Laid Off: Change your GPS
Are you losing sleep over the prospects of being laid off from your job? Are you anxious about your peers outperforming you? Is your competitor about to eat your lunch? Are you ashamed to declare to your family that you are unemployed? In short, are you in conflict with yourself? If so, there is nothing new about your problem. The roots of the solution to your problem however can be traced several thousand years back.
In the midst of the battle of Kurukshetra, Arjuna lays down his bow and arrow and pleads with Krishna:
My heart is overpowered by grief, pity and shame;
My mind is confused about whether to fight or give in?
Tell me decisively what I should do.
I am your disciple. Instruct me for I have taken refuge in you.
If you are distressed and seeking professional advice from a veteran counsellor, your plight is no different from that of Arjuna. Much like yours, Arjuna’s thoughts were guided by his mind’s GPS system: grief, pity and shame. The ordinary mind is a composition of thoughts plus feelings. Thoughts are like brick and feelings are like cement. Together they create the illusion of a concrete structure of reality. This concrete structure can be described as a mental model. When a mental model is guided by those shifting moods of grief, pity, and shame the world appears to be a bleak and hopeless place.
Arjuna is not unlike a high performer who is about to lose his job. Like him you have to navigate the corporate world through entrenched emotions that cloud your vision and distort your awareness. Fear of the boss, pressure of deadlines, grief over job loss, long hours of separation from your family, self-pity and shame resulting from underperformance—all of them can paralyze a person at work.
See how Krishna plays the role of a counsellor. He lightens up Arjuna’s burden by challenging his mental model:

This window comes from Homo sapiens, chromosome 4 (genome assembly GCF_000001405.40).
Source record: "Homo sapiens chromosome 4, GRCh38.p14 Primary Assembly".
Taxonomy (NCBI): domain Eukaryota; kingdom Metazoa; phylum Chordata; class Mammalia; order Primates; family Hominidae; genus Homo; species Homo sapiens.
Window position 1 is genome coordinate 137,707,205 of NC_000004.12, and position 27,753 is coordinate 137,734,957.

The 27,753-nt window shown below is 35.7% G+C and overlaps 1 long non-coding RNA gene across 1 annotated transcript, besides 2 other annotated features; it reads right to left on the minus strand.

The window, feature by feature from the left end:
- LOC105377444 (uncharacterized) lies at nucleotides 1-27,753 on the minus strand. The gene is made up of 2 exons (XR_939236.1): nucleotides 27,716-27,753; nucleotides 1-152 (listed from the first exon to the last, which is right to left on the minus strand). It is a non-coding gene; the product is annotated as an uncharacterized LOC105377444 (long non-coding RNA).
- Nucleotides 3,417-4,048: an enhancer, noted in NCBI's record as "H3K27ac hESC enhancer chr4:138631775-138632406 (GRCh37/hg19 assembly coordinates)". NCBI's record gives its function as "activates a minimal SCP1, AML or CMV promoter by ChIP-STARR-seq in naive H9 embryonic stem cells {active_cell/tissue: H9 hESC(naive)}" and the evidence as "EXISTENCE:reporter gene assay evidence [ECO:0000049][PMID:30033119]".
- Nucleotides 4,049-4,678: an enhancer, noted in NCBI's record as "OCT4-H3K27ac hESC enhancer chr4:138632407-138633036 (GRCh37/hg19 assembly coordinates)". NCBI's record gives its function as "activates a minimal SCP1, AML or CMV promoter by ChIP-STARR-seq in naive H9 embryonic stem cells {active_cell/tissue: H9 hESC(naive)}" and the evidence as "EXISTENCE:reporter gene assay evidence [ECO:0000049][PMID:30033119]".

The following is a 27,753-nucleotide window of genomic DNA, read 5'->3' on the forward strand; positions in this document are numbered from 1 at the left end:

You grieve for those who should not be grieved for:
The wise grieve neither for the living nor for the dead.
Arjuna is grieving for his dear ones against whom he has to take up arms. Krishna points out that Arjuna’s compassion is misplaced just as his attachment is illusory.
Arjuna is attached to a rush of sensory stimulus from the world outside that is creating waves of grief pity and shame. As a result he is experiencing not just emotional upheaval but negative mental chatter. Krishna quietens Arjuna down in the middle of the battle. When his senses are quiet, Arjuna’s discriminating intellect begins to surface. Krishna explains:
Look Arjuna! Every physical body comes from worldly elements
And returns again to these elements at death.
So why should you lament?
Think of the corporate body that that that has laid you off from your job? The body of a corporation consists of many roles—one of which you were required to play. When the role is over, your return to your self and take up another role. The role in office is over, but you still stay on. A role is a dead concept. The self is the living content within the role. By distinguishing the role from the self, Arjuna is able to reclaim his life from the cesspool of sorrow. Krishna makes Arjuna realize that the core of his self, his soul, is imperishable:
Souls cannot be slain Arjuna, by any man or thing.
Why then do you grieve?
Krishna points out the futility of grieving over a job loss which is nothing more than dropping off a role. Arjuna’s vision is muddied by his faulty GPS system. He confuses his role with his self. A role is a temporary arrangement, while the self is timeless. Krishna persuades Arjuna to look at reality with greater discrimination. What helps Arjuna is a counselling conversation of 700 odd verses that gives him a helicopter view of a flood situation. Distance from the din of the battle gives him the right perspective. The floodgates of emotions that made up his faulty GPS are replaced by a clearer vision of reality. Arjuna is on the right track as now begins to distinguish the real from the unreal.